In England, most of the population access healthcare via the National Health Service (NHS). However, as waiting times for NHS services continue to be a cause for concern, a growing number of people are turning to private healthcare. This can include hospitals, clinics or other providers that are independent but complementary to the NHS. Private healthcare provides many of the same services as the NHS, including surgeries, ongoing medical care and prescriptions. There is, therefore, a risk that patients may obtain prescriptions concurrently from NHS and private prescribers, or multiple prescribers. This is a particular concern for prescription medications such as opioids.
Opioids are strong analgesics that are often prescribed in primary care for chronic pain. In recent years, there has been mounting evidence demonstrating the risks of opioids, including abuse potential and overdoses – particularly when used at high doses and for long periods. Despite evidence suggesting that the harms of opioids outweigh the benefits, prescribing of these products has been on the rise in England over the last three decades. This has led to a subsequent increase in opioid dependence, overdose, and deaths associated with their use.
Opioids used in healthcare in the UK are controlled under the Misuse of Drugs Act 1971 and the Misuse of Drugs Regulations 2001. This legislation aims to prevent the misuse of drugs and includes specific requirements for the private prescription of Schedule 2 and 3 controlled drugs, including opioids. Since 2007, private prescribers in England have been required to write prescriptions for Schedule 2 and 3 controlled drugs on a special prescription form, allowing data to be captured. However, to date, an analysis of this data has not been openly published and the recent trends of controlled opioid prescribing within private healthcare are unclear. To address this, researchers conducted a retrospective observational study to evaluate trends and geographical variation of controlled opioids prescribed by private prescribers in England.
Design and Methods of the Study
The researchers obtained the most up-to-date data from the NHS Business Services Authority (BSA) using three freedom of information (FOI) requests. The data summarises the number of controlled opioid prescriptions dispensed for England at the Area Team Levels (2014-2019) and the Sustainability and Transformation Partnerships (STP) (2020-2021) regions for BNF Chemical Substances under section 7.4.2 in quarterly splits between January 2014 and November 2021. Data on the number of registered private prescribers in England were obtained from NHS Digital.
These data were analysed while measures were taken to control for changes in population and the number of private prescribers in England. The types of opioids were then summed and a percentage of the total for each type and percentage change over time were calculated. The researchers also aimed to establish how many items of controlled opioids were dispensed in each of the nine regions in England.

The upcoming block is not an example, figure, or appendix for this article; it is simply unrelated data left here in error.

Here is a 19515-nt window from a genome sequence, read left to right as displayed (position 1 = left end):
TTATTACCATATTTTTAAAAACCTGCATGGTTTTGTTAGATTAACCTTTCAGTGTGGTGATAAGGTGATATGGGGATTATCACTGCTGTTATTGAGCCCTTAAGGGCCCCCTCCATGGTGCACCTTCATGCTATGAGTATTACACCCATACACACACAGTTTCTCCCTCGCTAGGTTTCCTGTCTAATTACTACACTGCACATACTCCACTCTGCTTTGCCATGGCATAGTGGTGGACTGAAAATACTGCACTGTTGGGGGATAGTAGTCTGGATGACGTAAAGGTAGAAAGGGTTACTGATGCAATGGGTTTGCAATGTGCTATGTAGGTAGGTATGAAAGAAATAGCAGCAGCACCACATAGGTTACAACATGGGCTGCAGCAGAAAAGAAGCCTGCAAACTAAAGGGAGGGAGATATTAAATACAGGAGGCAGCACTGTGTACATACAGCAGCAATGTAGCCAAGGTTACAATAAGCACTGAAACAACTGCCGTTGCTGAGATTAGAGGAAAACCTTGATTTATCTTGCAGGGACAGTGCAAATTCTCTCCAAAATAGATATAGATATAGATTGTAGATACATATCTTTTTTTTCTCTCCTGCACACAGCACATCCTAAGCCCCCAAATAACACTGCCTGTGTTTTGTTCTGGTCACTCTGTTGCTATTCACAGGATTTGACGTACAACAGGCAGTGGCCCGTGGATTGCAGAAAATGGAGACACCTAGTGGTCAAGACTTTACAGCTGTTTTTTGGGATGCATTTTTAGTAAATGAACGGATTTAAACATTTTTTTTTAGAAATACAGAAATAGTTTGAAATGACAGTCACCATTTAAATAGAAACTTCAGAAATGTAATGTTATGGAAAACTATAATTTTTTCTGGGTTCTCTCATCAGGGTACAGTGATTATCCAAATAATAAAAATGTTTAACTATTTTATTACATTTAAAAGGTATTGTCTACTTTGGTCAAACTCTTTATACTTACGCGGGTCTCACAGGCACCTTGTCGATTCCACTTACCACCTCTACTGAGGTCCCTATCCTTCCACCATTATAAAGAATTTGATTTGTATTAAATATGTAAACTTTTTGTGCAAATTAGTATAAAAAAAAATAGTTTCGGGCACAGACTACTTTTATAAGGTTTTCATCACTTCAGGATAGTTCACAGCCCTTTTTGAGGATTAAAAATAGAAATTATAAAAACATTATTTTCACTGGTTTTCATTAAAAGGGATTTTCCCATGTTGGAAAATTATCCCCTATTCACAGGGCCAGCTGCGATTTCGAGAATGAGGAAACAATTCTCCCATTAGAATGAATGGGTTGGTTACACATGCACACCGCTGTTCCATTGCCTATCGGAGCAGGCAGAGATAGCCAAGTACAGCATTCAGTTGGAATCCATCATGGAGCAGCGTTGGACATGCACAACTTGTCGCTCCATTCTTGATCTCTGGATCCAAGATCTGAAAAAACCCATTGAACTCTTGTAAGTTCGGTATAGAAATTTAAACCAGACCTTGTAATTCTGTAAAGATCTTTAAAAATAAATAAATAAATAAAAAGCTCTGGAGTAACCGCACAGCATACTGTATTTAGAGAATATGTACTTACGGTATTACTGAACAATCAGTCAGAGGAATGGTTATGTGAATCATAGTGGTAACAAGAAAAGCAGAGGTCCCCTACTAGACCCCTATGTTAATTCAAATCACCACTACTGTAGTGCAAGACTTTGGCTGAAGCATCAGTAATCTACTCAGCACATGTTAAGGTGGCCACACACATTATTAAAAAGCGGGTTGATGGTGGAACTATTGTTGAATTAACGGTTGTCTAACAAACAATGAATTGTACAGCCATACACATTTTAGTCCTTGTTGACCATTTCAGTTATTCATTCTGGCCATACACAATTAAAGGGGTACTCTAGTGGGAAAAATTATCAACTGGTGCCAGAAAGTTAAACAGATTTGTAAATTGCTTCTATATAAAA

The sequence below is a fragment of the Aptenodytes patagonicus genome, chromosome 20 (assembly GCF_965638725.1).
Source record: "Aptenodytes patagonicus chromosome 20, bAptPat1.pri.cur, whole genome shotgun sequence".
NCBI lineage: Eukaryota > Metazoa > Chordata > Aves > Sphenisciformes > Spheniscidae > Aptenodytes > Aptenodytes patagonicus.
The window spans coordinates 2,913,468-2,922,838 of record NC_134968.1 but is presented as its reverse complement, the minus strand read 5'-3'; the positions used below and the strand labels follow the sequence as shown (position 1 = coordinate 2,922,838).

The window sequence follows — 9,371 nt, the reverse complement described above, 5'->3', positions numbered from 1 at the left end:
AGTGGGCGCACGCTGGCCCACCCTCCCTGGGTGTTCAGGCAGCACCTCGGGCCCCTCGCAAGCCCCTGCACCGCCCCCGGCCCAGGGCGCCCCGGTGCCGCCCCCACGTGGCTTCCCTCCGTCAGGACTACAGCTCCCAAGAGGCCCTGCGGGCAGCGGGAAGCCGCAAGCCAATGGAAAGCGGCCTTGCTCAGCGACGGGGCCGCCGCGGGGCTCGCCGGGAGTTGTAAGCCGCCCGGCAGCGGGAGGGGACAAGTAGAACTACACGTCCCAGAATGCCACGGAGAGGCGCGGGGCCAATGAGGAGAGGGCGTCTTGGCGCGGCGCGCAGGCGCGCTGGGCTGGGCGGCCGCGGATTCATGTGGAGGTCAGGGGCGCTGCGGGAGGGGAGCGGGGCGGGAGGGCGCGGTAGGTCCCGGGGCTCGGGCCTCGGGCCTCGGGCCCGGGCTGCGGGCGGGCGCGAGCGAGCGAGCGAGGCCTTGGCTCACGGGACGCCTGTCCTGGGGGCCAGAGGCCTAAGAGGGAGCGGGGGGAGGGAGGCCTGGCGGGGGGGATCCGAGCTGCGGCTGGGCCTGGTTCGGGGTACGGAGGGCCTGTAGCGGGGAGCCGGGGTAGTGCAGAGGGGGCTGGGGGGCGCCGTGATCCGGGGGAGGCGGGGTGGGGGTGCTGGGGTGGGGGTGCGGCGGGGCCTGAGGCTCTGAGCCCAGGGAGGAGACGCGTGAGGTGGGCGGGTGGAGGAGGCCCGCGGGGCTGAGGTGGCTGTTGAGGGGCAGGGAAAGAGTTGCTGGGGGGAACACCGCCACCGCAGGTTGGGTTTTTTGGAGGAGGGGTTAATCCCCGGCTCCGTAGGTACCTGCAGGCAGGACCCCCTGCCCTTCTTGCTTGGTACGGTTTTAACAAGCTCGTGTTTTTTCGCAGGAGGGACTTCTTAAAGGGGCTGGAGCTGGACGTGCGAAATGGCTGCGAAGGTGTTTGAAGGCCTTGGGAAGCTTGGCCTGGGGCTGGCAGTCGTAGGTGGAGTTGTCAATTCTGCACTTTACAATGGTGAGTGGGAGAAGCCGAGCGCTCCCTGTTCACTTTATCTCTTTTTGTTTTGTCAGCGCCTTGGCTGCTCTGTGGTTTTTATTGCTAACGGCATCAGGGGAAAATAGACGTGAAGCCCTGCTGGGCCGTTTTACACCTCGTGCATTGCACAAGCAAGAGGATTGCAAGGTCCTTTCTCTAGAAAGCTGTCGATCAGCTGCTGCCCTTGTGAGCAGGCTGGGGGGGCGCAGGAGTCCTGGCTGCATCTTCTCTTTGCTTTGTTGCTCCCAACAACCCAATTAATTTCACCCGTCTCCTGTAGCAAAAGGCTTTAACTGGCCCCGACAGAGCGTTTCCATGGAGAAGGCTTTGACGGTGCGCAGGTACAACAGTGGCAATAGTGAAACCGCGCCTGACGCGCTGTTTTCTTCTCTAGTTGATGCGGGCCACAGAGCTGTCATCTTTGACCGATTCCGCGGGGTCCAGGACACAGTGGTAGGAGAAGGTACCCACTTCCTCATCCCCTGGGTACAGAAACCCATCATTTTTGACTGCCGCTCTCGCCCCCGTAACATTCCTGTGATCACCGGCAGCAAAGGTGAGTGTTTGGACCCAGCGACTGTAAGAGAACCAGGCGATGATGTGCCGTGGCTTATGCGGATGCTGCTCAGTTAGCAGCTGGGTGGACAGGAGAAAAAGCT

Results of the Study
The data showed that between 128,341 and 129,040 controlled opioid items were dispensed by private prescribers in England between January 2014 and November 2021. The volume of controlled opioids prescribed by private prescribers decreased by 50.4% between January 2014 and December 2020 (calculations for 2021 were omitted due to incomplete data). When controlling for the number of private prescribers in England, trends decreased by 64% from 4.09 items/private prescriber in 2014 to 1.49 items/prescriber in 2020.
A total of 14 different opioids were dispensed by private prescribers in England. Codeine was included by the NHS BSA in the first FOI request (2014-2018) but only appeared once in the second quarter of 2018. Methadone was the most commonly prescribed opioid, accounting for 36% of total items. This was followed by morphine (18%), buprenorphine (16%), oxycodone (12%), and tramadol (11%). These five types of opioids accounted for 93% of all controlled opioids dispensed in England between 2014 and November 2021. The number of items dispensed decreased over time for most types of opioids, except for oxycodone and hydromorphone, which increased.
For the latest data (1st January to 20th November 2021), the North West of London (n = 5,313) and Staffordshire and Stoke on Trent (n = 571) dispensed the most items of opioids. West Yorkshire and Harrogate Health and Care Partnership (n = 2) and Somerset (n = 2) prescribed the fewest.
This study provides a much-needed update on the trends and geographical variations of controlled opioids dispensed by private prescribers in England. Furthermore, it builds on previous research, published in 1995, that used a sample of data from community pharmacies over one year and focused on injectable methadone for people with opioid addiction. In comparison, the present study examined all types of controlled opioids over an eight-year period.
However, the researchers do note some limitations. For example, as electronic prescribing of Schedule 2 and 3 controlled drugs by private prescription is not permitted, it is also not possible to assess the doses, duration or indication of use. It is also not known what proportion of the English population visited a private prescriber over the study period. Nonetheless, the current data indicates that the decrease in controlled opioid prescriptions by private prescribers in England is in line with the UK’s National Institute for Health and Care Excellence (NICE) guidelines for chronic primary pain that advises against the use of opioids. The authors conclude that these findings “provide an important insight into another avenue for which people obtain controlled opioids in the community.”